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The Tufts Daily
Where you read it first | Saturday, May 25, 2024

TCU Senate calls on university to respond to Sackler accusations, opioid crisis

The Tufts Community Union (TCU) Senate met to hear two resolutions, review announcements on Swipe It Forward and tenure track position funding in the Consortium of Studies on Race, Colonialism, and Diaspora and hear several supplementary funding requests on Sunday evening in the Sophia Gordon Multipurpose Room.

The resolutions, titled “S. 19-5 A Resolution Calling for Tufts University to Explain their Complicity in the Opioid Crisis and Clarify the Oversight of Trustees and Advisors” and “S. 19-6 A Resolution Calling for Systematic Increases in the Influence and Presence of Student Voice on the Tufts University Board of Trustees.”

The TCU Senate passed both resolutions.

The first resolution, authored by TCU Senators Jonah O’Mara Schwartz, a senior; Sarah Wiener, a sophomore; Shane Woolley, a senior; and Trustee Representative Connor Goggins, a sophomore, follows Massachusetts Attorney General Maura Healey’s June 2018 lawsuit against Purdue Pharma and its executives for misleading the public on the addictive nature of opioid medications and profiting from the enterprise.

The text of the resolution explains that Purdue Pharma, which the Sackler family has historically controlled, has wielded influence over pain research, literature access and education since the foundation of the Sackler School of Biomedical Sciences and its Master of Science in Pain Research, Education and Policy. The resolution asks that "Tufts release information regarding potential complicity by the Tufts administration in allowing the School of Medicine's academic curricula to be unduly influenced by Purdue."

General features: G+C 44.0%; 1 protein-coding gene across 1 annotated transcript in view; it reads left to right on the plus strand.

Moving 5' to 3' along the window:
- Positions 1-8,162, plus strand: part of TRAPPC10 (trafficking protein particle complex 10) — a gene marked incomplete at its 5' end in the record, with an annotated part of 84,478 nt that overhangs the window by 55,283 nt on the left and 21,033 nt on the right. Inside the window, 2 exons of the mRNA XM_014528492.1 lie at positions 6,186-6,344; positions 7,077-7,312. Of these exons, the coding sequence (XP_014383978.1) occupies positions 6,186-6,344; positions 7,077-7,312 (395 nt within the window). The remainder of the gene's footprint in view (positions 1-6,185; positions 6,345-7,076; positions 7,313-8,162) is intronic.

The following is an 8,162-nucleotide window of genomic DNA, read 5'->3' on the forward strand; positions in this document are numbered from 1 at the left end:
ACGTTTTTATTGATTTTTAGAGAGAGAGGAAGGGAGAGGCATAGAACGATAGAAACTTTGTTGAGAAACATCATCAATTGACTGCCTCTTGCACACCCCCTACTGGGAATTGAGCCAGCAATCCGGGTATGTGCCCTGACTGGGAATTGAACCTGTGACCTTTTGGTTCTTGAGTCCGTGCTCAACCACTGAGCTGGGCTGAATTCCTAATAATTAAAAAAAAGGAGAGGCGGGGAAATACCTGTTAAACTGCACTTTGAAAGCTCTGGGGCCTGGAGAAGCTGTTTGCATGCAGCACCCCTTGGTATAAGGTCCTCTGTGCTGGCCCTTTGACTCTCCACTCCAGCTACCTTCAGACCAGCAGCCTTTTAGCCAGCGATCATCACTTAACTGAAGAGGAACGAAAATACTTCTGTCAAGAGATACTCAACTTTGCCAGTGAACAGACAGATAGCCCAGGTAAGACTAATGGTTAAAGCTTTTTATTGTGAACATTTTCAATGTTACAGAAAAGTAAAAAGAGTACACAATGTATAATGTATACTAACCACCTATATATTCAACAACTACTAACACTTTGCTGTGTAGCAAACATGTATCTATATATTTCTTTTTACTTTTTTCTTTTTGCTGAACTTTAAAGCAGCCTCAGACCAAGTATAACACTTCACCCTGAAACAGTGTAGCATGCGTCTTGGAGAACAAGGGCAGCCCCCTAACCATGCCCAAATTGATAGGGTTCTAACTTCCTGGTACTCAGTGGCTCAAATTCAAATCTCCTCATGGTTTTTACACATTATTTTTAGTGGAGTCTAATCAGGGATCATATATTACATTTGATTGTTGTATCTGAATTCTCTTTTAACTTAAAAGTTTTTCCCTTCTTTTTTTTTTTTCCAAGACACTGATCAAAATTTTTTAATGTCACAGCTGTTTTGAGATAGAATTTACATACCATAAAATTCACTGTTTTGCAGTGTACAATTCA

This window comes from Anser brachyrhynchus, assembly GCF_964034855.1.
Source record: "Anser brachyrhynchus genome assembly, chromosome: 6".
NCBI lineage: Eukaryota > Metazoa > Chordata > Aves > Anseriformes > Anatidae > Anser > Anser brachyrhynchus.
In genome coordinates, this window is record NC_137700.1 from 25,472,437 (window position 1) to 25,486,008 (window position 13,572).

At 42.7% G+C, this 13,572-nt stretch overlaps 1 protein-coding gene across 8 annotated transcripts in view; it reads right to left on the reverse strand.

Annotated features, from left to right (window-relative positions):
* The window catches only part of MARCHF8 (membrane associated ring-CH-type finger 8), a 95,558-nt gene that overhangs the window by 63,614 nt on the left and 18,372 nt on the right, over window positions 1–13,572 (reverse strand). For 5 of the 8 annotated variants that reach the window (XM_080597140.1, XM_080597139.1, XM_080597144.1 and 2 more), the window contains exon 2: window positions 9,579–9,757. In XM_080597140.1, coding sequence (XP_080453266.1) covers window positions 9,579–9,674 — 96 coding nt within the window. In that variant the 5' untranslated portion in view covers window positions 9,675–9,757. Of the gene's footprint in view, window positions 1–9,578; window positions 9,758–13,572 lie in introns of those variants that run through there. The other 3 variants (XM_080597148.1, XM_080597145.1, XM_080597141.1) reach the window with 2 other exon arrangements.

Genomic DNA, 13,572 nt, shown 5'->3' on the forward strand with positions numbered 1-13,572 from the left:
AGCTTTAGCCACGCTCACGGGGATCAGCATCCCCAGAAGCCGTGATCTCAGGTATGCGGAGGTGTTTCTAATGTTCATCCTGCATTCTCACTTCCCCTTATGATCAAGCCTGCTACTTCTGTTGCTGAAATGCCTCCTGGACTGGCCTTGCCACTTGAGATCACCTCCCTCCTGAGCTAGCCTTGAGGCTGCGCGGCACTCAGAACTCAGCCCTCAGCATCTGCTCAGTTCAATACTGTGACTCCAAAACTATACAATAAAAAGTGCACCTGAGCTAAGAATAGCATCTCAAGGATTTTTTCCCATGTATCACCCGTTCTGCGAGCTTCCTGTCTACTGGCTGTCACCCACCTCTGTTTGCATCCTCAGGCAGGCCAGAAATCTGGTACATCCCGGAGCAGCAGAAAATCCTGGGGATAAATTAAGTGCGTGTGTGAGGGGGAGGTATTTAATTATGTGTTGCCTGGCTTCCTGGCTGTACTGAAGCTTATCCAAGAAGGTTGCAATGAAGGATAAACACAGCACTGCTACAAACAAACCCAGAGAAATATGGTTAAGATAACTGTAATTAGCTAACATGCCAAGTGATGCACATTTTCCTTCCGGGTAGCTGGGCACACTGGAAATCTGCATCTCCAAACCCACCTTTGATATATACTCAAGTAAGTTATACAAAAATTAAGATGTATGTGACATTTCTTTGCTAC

O’Mara Schwartz explained that the scope of Tufts’ alumni footprint in the medical sector amplifies the culpability that the university holds, since many Tufts Medical School graduates work across states with the highest rates of opioid addiction, such as Massachusetts and Maine. 

O’Mara Schwartz added that Tufts’ administration should not dismiss this resolution in the same way they have responded to previous resolutions.

“Until the decision makers at Tufts are lowered from their ivory towers where they can’t hide from the students, the public and any recourse from their actions, Tufts has failed to learn its lesson,” O’Mara Schwartz said.

Woolley explained how Tufts should begin to respond.

“It’s possible that Tufts may remove the Sackler name from buildings as many are asking for, and consider the whole matter done,” Woolley said. “We’d like to reiterate that this is not enough. Tufts University must explain how the MS-PREP program or Richard Sackler’s tenure as an advisor continued for years. ”

Woolley added that systemic changes must be considered in order to fully address the situation.

“Tufts must then change the bylaws, the lack of oversight and perhaps who it employs to prevent this from happening again,” Woolley said.

After debate ended, the resolution passed with 27 senators in favor, none opposed and one abstaining.

The second resolution, authored by TCU President Jacqueline Chen and TCU Vice President Adam Rapfogel, as well as Wiener, O’Mara Schwartz and Woolley, called for the addition of student-elected voting members to the Board of Trustees.

The text of the resolution explains that under the current system, three undergraduate students are appointed each year to attend committee meetings of the Board of Trustees but lack voting power and the ability to attend all meetings of the Board of Trustees.

The resolution cites 18 instances of state college and university systems, state laws and private colleges and universities that allow for or require undergraduate students or recent graduates to have full voting membership on their respective institution’s Board of Trustees.